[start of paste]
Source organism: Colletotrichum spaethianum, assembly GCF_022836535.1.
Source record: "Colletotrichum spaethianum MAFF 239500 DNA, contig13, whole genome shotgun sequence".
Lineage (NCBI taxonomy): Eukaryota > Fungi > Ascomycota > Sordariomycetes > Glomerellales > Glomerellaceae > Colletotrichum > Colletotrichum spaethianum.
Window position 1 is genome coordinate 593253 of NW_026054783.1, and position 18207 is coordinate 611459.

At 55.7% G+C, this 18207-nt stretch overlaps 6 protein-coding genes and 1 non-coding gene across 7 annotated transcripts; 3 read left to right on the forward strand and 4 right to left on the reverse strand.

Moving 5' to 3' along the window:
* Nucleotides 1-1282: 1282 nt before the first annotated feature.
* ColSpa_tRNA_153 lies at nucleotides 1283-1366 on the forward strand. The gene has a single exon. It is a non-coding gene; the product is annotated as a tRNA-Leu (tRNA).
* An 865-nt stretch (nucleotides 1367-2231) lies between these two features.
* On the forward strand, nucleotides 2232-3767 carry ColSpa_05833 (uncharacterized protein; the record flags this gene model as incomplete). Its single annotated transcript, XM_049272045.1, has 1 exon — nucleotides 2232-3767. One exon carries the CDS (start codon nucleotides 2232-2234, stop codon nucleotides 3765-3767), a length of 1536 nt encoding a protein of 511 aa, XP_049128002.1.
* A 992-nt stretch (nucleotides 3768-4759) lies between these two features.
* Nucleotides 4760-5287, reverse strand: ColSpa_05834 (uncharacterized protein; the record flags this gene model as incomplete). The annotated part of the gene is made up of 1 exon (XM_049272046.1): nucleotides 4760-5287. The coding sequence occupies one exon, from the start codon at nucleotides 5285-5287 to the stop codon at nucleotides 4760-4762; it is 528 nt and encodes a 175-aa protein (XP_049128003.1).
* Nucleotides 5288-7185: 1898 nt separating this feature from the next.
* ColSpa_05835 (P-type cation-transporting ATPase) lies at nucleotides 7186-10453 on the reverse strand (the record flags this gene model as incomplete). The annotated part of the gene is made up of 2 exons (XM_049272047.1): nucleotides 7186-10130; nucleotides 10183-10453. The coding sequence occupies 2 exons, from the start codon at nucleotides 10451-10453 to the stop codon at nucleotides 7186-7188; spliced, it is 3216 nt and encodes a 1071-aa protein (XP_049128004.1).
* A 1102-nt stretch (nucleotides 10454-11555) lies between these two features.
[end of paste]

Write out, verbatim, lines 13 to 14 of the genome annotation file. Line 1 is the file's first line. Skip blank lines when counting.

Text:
* Nucleotides 5288-7185: 1898 nt separating this feature from the next.
* ColSpa_05835 (P-type cation-transporting ATPase) lies at nucleotides 7186-10453 on the reverse strand (the record flags this gene model as incomplete). The annotated part of the gene is made up of 2 exons (XM_049272047.1): nucleotides 7186-10130; nucleotides 10183-10453. The coding sequence occupies 2 exons, from the start codon at nucleotides 10451-10453 to the stop codon at nucleotides 7186-7188; spliced, it is 3216 nt and encodes a 1071-aa protein (XP_049128004.1).